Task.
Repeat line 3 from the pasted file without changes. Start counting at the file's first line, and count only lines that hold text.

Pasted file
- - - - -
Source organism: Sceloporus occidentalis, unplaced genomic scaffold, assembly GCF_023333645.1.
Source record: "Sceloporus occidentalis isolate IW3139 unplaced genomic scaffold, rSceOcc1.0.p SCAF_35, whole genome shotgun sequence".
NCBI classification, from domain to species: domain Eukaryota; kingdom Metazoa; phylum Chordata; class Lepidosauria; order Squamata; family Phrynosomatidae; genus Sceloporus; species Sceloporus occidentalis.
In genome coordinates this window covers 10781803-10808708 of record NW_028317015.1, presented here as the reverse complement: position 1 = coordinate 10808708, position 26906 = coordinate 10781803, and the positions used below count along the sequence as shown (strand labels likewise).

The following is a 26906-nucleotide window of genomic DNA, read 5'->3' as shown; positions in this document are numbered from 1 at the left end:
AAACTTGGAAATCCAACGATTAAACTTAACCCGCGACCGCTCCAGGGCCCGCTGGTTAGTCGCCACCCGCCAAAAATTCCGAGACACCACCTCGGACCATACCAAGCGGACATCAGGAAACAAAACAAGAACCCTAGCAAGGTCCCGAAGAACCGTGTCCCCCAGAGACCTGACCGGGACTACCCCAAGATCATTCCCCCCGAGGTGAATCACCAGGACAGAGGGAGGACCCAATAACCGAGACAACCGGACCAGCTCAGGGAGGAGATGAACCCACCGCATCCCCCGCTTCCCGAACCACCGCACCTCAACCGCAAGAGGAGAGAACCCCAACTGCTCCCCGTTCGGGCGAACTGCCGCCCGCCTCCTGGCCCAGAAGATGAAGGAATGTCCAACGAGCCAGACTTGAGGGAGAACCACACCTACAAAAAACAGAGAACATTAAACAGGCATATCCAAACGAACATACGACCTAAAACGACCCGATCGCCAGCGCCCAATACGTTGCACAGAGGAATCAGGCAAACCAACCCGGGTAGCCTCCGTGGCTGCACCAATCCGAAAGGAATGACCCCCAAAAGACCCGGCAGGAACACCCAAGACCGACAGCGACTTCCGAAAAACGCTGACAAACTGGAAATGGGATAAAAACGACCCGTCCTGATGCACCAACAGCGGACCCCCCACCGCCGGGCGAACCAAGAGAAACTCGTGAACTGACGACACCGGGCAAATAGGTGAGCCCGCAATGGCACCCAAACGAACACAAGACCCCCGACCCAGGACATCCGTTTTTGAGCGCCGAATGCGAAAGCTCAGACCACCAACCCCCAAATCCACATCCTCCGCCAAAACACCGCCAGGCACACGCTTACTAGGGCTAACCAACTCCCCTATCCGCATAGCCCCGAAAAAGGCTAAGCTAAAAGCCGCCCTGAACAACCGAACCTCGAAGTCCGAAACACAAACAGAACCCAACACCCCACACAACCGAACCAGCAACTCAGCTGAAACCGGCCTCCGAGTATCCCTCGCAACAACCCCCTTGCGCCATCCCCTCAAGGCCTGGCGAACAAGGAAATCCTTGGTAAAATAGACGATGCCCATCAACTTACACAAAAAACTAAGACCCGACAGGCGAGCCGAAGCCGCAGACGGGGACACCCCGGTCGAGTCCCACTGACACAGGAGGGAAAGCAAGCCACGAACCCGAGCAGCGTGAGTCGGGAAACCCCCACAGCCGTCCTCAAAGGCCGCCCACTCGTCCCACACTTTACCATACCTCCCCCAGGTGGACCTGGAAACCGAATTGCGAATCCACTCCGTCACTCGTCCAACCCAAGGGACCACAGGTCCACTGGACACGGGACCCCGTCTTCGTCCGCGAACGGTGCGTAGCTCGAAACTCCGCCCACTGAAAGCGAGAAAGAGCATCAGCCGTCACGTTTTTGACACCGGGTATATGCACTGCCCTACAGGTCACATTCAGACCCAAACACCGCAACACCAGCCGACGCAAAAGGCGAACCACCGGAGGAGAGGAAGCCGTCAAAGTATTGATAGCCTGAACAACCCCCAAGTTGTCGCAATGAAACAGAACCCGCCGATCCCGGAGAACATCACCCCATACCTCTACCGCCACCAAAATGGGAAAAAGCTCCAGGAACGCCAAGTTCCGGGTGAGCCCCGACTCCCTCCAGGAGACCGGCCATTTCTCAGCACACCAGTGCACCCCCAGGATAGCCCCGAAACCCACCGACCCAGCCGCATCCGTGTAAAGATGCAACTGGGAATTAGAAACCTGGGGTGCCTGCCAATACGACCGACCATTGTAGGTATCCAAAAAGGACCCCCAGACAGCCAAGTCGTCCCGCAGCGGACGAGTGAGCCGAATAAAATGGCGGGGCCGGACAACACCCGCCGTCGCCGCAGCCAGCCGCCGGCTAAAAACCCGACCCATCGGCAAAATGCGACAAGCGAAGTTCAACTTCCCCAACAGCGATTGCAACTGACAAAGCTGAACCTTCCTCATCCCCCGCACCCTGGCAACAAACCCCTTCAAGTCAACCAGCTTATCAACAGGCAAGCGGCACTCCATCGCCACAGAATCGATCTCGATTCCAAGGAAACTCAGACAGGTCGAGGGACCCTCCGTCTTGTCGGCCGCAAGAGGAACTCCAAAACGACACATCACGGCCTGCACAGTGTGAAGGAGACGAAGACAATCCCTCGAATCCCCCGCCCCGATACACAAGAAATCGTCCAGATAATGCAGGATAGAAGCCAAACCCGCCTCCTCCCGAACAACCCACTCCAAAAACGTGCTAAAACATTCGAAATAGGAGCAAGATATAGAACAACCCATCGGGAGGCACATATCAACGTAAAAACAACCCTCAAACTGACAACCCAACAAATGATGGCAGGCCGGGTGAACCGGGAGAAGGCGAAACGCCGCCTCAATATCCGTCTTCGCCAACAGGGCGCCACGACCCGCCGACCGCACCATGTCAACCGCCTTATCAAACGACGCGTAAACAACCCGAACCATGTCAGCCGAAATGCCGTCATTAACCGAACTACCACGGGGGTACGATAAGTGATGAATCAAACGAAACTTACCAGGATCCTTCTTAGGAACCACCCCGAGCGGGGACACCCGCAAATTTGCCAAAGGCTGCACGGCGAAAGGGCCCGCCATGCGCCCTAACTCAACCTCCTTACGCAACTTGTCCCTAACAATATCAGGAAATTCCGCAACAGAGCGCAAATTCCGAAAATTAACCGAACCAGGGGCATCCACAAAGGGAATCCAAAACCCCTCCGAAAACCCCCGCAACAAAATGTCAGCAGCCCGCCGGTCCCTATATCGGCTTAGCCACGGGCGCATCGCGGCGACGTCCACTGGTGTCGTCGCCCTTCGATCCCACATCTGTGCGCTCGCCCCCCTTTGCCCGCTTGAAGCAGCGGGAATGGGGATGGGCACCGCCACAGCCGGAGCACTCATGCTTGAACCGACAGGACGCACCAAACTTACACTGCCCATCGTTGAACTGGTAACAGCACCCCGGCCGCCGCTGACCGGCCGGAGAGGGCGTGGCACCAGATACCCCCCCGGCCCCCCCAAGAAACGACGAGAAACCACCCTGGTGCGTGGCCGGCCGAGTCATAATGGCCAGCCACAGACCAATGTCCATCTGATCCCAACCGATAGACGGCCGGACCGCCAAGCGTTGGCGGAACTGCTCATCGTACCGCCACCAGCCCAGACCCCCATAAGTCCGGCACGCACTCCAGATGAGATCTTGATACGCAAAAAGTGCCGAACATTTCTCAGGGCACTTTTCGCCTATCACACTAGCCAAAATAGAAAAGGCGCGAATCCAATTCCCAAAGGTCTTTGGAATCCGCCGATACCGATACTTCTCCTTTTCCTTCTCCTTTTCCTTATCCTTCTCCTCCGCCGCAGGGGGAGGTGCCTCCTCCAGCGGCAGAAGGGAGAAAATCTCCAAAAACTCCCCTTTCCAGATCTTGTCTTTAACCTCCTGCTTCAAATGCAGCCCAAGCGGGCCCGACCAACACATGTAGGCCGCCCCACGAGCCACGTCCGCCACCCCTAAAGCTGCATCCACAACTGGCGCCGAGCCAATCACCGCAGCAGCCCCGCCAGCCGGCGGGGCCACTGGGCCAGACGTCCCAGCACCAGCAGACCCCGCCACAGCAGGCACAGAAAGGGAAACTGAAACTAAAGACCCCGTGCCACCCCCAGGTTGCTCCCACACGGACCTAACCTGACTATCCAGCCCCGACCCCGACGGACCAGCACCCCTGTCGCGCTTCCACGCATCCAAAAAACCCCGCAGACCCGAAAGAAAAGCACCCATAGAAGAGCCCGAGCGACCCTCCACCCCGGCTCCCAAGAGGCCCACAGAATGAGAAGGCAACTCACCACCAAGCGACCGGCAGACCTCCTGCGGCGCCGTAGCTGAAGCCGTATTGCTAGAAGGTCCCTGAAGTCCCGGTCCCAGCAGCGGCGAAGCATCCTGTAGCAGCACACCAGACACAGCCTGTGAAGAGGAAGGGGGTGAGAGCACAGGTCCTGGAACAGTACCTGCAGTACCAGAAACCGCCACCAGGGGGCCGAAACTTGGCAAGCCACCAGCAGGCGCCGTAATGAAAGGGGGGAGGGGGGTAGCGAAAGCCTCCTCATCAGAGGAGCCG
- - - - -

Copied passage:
NCBI classification, from domain to species: domain Eukaryota; kingdom Metazoa; phylum Chordata; class Lepidosauria; order Squamata; family Phrynosomatidae; genus Sceloporus; species Sceloporus occidentalis.